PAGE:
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Subcommittee on Veterans Affairs


Proceedings of the Subcommittee on Veterans Affairs

Issue 3 - Evidence - November 23, 2011

OTTAWA, Wednesday, November 23, 2011

The Subcommittee on Veterans Affairs of the Standing Senate Committee on National Security and Defence met this day at 12 p.m. to study the services and benefits provided to members of the Canadian Forces; to veterans; to members and former members of the Royal Canadian Mounted Police and their families.

Senator Roméo Antonius Dallaire (Chair) in the chair.


The Chair: Good afternoon. Welcome to this meeting of the Subcommittee on Veterans Affairs. We are continuing our study on the Corps of Commissionaires, and the parameters around that organization and the federal government, as well as the procedures that enable them to become preferred contractors, if I may use that term.

Our witnesses today are Marc O'Sullivan, Assistant Comptroller General at Acquired Services and Assets, and his team; and Pablo Sobrino, Associate Assistant Deputy Minister at the Acquisitions Branch, who is also joined by a member of his team.

Mr. O'Sullivan, you may go ahead with your presentation. Mr. Sobrino will speak after you, and then we will move on to the question period.

I want to point out that our committee is being televised, and I hope that many veterans are following our proceedings.


Marc O'Sullivan, Assistant Comptroller General, Acquired Services and Assets, Treasury Board of Canada Secretariat: My name is Mark O'Sullivan. I am the Assistant Comptroller General for Acquired Services and Assets of the Treasury Board Secretariat. With me is Shirley Jen, Senior Director, Real Property and Materiel Policy Division. She is responsible for, among many other things, the Common Services Policy. We understand that the subcommittee has expressed an interest in the Canadian Corps of Commissionaires' right of first refusal. Since 1945, the federal government has awarded guard services contracts to the Corps of Commissionaires on a right-of-refusal basis, that is, without competition. The purpose of the right of first refusal was to provide job opportunities to veterans, and this continues to be its primary objective.

This goal, the employment of veterans, provides a justification, under government contract regulations, for awarding these contracts without competition. These regulations normally require the soliciting of bids before entering into contracts. However, an exception is allowed when the nature of the work is such that it would not be in the public interest to solicit bids. The right of first refusal accorded to the Corps of Commissionaires is deemed to be in the public interest insofar as it can be directly linked to the employment of veterans.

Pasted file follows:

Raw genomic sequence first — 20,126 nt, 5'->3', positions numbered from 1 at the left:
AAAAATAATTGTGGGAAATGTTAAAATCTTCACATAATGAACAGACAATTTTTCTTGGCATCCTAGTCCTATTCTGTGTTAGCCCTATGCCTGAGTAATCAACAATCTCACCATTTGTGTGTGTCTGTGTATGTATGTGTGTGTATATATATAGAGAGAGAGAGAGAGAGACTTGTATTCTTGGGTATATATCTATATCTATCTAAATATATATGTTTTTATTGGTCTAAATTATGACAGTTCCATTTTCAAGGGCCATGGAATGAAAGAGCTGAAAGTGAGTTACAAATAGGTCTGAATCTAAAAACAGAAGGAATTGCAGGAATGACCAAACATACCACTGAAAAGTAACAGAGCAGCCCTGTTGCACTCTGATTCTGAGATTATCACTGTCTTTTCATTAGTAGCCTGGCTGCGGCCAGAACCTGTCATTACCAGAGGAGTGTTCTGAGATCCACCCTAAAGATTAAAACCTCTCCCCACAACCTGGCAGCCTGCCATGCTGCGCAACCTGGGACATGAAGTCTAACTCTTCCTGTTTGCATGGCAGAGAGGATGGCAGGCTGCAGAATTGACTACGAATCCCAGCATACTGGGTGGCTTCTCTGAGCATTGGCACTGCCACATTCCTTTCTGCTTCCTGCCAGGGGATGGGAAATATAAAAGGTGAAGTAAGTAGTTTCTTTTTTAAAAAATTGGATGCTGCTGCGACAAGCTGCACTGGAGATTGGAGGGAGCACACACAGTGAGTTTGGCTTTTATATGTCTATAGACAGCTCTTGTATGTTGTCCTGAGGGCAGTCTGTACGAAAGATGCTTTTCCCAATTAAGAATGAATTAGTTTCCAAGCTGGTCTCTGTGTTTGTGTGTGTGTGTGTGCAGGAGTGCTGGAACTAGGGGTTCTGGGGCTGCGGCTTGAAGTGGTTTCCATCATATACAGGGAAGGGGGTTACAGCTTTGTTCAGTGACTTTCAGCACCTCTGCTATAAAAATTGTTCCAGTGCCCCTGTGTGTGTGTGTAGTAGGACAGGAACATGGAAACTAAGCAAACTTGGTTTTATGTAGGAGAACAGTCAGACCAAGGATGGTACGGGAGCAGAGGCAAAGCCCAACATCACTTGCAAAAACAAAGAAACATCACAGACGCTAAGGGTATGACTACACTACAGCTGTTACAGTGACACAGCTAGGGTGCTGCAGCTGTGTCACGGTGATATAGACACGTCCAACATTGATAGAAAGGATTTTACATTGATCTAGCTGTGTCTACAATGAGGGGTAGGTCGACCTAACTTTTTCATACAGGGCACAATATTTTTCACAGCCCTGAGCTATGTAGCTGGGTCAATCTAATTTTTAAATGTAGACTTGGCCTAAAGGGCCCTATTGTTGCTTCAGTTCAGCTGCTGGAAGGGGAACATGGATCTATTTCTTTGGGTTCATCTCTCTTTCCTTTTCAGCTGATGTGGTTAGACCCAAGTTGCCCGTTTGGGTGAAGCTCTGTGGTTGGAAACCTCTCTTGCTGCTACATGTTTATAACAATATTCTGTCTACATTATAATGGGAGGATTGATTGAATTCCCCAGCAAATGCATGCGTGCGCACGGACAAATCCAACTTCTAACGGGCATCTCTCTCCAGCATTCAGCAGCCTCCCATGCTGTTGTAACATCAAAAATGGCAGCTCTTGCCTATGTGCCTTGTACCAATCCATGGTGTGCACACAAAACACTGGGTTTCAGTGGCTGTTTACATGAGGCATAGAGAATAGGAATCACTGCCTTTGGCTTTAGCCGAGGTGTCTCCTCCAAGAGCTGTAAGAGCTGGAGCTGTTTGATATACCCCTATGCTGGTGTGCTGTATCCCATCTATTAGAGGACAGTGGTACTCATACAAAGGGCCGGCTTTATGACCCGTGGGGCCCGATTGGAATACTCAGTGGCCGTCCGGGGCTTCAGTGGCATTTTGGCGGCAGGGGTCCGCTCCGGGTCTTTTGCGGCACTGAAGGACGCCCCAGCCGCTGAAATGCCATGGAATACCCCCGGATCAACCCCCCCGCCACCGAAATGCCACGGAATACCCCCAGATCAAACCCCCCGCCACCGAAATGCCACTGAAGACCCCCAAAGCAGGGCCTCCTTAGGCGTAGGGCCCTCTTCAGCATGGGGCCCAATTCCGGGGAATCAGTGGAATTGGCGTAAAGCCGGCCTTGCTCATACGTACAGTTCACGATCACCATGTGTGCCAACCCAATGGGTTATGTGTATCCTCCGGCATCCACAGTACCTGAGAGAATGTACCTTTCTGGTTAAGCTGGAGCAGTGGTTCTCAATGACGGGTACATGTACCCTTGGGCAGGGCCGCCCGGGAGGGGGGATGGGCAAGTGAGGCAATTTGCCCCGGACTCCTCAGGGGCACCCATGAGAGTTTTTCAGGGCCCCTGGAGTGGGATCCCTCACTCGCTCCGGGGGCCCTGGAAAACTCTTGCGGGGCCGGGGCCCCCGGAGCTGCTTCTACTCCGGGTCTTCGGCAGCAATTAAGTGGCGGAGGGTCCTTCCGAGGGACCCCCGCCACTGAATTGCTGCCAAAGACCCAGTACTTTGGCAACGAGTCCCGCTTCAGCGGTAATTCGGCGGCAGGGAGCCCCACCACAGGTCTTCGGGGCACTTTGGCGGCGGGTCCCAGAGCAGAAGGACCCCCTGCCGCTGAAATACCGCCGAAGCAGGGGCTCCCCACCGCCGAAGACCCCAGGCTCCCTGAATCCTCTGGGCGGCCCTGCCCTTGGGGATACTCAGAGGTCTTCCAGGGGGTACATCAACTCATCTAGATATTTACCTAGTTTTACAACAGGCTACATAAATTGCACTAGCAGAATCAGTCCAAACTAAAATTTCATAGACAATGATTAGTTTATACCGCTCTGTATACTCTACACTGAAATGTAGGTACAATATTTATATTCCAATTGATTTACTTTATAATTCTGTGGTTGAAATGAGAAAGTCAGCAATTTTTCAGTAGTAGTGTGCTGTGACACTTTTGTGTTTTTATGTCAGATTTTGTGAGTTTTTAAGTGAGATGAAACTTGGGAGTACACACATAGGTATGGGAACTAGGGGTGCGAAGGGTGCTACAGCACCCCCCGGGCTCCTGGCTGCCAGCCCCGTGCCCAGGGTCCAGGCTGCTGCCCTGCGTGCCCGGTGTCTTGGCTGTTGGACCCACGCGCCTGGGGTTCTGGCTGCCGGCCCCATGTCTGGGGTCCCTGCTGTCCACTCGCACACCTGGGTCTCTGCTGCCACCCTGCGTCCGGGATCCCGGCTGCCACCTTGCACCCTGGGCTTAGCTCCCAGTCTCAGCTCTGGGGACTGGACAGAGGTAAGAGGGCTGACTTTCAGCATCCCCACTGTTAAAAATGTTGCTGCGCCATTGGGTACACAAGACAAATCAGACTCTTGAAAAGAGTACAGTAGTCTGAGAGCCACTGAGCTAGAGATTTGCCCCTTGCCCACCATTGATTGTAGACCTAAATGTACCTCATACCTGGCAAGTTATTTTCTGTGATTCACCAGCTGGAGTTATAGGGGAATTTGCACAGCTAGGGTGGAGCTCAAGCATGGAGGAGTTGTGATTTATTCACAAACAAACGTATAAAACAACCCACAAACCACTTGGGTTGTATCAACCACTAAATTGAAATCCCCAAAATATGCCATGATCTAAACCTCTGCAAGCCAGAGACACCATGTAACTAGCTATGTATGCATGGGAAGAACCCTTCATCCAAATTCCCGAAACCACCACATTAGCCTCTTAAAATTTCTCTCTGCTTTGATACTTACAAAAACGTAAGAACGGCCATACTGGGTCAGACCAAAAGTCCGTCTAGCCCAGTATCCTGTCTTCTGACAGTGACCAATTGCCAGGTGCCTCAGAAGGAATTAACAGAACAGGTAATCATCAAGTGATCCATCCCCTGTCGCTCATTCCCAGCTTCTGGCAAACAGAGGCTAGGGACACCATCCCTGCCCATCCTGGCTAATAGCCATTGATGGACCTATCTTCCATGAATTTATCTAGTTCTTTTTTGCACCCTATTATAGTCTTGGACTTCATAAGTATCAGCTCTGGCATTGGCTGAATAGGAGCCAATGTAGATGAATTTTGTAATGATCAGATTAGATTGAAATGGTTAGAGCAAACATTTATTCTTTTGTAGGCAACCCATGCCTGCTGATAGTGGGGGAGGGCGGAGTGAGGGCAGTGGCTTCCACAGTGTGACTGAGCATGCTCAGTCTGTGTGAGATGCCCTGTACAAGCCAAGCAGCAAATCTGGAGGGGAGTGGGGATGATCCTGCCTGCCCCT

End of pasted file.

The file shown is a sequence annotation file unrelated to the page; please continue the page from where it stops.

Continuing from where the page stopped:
Departments are required by the Common Services Policy to use Canadian Corps of Commissionaires' guard services on a mandatory basis. The contracting mechanism is the National Master Standing Offer, which was created and is managed by Public Works and Government Services Canada. Departments are required to hire commissionaires under this contract before being allowed to consider other contracting options.

The current National Master Standing Offer was renewed in April 2011 for another five years, until 2015-16. The estimated value of this contract is $1.35 billion over a five-year period. This right of first refusal awarded to the Corps of Commissionaires underwent two Treasury Board reviews: one in 2004 and another one in 2006. The 2004 review was triggered by concerns that the right of first refusal was unfair to security companies, particularly as it was not clear how many veterans were actually employed under these contracts.

The 2004 review resulted in a requirement for a 70 per cent minimum veteran participation rate on contracts awarded to the Corps of Commissionaires without competition. This was deemed necessary to establish the direct employment benefits to veterans from the right of first refusal contracts.

Subsequently, the Corps of Commissionaires expressed concerns about meeting these new veteran participation rates. As a result, in 2006, the Treasury Board reviewed the issue and approved some amendments to make it easier for the corps to meet those requirements.